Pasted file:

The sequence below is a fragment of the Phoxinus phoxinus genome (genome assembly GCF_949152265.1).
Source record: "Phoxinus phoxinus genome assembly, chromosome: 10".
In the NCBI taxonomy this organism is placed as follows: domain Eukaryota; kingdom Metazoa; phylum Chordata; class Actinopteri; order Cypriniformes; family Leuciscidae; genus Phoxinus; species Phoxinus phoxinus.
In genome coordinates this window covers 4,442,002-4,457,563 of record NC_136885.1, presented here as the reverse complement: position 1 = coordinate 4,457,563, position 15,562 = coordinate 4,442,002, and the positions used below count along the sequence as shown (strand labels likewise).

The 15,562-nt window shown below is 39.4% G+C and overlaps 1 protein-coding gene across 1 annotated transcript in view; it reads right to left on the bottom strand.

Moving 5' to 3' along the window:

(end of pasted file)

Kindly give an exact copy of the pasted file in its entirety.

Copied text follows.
The sequence below is a fragment of the Phoxinus phoxinus genome (genome assembly GCF_949152265.1).
Source record: "Phoxinus phoxinus genome assembly, chromosome: 10".
In the NCBI taxonomy this organism is placed as follows: domain Eukaryota; kingdom Metazoa; phylum Chordata; class Actinopteri; order Cypriniformes; family Leuciscidae; genus Phoxinus; species Phoxinus phoxinus.
In genome coordinates this window covers 4,442,002-4,457,563 of record NC_136885.1, presented here as the reverse complement: position 1 = coordinate 4,457,563, position 15,562 = coordinate 4,442,002, and the positions used below count along the sequence as shown (strand labels likewise).

The 15,562-nt window shown below is 39.4% G+C and overlaps 1 protein-coding gene across 1 annotated transcript in view; it reads right to left on the bottom strand.

Moving 5' to 3' along the window: